Purchasing 2 properties in year 1

If I use the Search Property Buyers agency, I'm likely acquiring this property at: Around $12,000 to $15,000 under market value.

Now, this depends on how competitive the market is. Purchasing properties in Perth, for example, is currently extremely challenging. That's why we're predominantly focusing on off-market opportunities in those regions.

On average, we're seeing growth rates of about 12% to 13%.

After about 12 months, the property's value typically increases by around $56,000 from its purchase price. As a result, securing the next deposit becomes much more feasible because of the equity gained from the first property.

Now, let's differentiate between usable equity and equity.

Many individuals believe it's simply the “new value minus the old value” that they can utilise. However, banks typically don't provide a loan for the entire equity amount; they typically offer a 90% loan.

Here's how it works:

  • The new value of the property is approximately $517,000.
  • The initial loan amount was $405,000.

This results in an LVR position of about 78%.

LVR position calculated

So what we would do is the new value multiplied by 90% equals this number —- $466,194, which is going to be the new loan.

If we wished to top up our loan or refinance it with another bank, we could potentially secure a loan at 90%.

So the calculation would be: The new property value multiplied by 90%, 

This results in this figure—$466,194, which would represent the new loan amount.

Calculation of new loan amount

Now, what you can do is subtract the old loan from the new loan, which amounts to: $61,194

The necessary funds to purchase another property would be: $75,000

In this case, $61,000 is obtained directly from the equity, leaving us to cover only $13,805 from our pocket.

Calculation of required funds

This is easier than saving an additional $75,000. So, in 12 months with option one, we have: A property worth $481,500. 

Take note: we only own one property. 

Now, the total outlay is: $110,000, 

And the growth is about: $33,705.

Meanwhile, if we opt for option two, we're likely in a position where we: Own two properties worth a total of about $967,000.

Our total cash outlay is only $88,805, which is the cash we've saved up ourselves. With a growth rate of about 12%, which is what we averaged at Search Property while the market was fluctuating, the return would be: Around $117,320.

Comparing Returns

Now, if you compare option one, which is what most people do, versus option two, you're achieving a return that's almost 3.48 times greater than usual.

Comparison of option 1 and option 2 growth

And this is how many people build their property portfolio to 5, 10, or even 15 properties. It is the same strategy I use for my properties to build out my portfolio.

Now, I'm in a position where my portfolio is so extensive that it generates significant equity every year. With this equity, I can acquire another four, five, or even six properties without investing a single dollar of my own.

Of course, having the borrowing capacity is important for this strategy, which is why getting the right team is essential.

Final Thoughts

To recap:

1. You need properties that will appreciate in value; otherwise, the strategy won't work.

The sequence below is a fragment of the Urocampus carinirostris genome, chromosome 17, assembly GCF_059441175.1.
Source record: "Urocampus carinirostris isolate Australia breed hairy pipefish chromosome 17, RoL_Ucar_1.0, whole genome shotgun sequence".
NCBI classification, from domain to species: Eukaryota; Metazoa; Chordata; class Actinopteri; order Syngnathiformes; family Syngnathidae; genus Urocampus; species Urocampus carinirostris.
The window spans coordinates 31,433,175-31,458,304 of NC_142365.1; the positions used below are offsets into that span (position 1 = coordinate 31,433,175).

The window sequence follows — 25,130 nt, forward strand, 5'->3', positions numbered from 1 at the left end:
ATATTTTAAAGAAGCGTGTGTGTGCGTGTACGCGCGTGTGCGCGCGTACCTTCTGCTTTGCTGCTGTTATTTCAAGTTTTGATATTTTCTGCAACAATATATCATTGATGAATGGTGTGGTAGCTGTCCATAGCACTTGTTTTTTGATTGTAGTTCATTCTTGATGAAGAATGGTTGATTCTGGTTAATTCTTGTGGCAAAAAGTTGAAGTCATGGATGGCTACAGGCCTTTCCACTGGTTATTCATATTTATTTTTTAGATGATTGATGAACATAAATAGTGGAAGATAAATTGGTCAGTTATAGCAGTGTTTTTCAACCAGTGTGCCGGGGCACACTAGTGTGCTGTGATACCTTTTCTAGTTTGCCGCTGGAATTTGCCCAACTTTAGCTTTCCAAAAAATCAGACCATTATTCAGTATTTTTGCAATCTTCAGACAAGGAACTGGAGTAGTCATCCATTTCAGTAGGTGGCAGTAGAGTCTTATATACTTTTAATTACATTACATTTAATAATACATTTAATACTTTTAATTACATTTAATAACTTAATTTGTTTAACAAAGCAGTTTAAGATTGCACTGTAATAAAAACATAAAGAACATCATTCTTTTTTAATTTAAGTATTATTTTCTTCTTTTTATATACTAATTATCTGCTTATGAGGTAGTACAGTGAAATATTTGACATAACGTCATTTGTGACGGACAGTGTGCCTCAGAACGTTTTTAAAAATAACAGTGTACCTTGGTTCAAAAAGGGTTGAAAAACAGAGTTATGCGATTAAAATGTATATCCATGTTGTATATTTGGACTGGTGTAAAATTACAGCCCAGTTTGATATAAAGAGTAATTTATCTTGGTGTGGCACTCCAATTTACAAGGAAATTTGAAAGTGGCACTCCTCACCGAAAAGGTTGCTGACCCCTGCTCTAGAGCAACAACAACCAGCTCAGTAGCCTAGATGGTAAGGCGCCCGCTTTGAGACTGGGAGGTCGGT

2. You need a mortgage broker who can execute this plan with you.

If you need assistance with any of this, feel free to visit Search Property and schedule a free Discovery call with our team. We're here to help.

I hope you've enjoyed this article.

Until next time!

Thank you, everyone!

Disclaimer: Important Notice for Readers

By reading the content provided on this blog, you acknowledge and agree to the terms outlined in this disclaimer, binding yourself to its provisions unconditionally.

This blog presents information for informational, educational, and general non-advisory purposes only. It's important for you, the reader, to understand that the information provided does not take into account your specific personal, financial, or other circumstances. Consequently, we do not offer legal, financial, investment, or taxation advice, recommendations, or guidance. Before acting upon any information from this blog, you are strongly advised to consult with an independent professional, including legal, financial, taxation, accounting, or other relevant advisors, to verify the information’s relevance to your particular situation.

The information is provided in good faith, derived from sources believed to be reliable. However, we do not guarantee the accuracy, completeness, or applicability of the information to your individual circumstances, needs, objectives, or financial situation. The information may be selective and has not been independently verified. Therefore, it should not be the sole basis for any decision-making.

We expressly disclaim any liability for errors, omissions, or inaccuracies in the information, as well as any direct or indirect losses, damages, or expenses that arise from relying on our content, regardless of the cause, including negligence or other factors. Your engagement with this blog is entirely at your own risk.

Please be aware, we do not hold an Australian Financial Services Licence as defined by section 9 of the Corporations Act 2001 (Cth), nor are we authorised to provide financial services, and we have not provided financial services to you.
A drawing of a house on a black background.

It’s not too late to start

Contact us to start building today.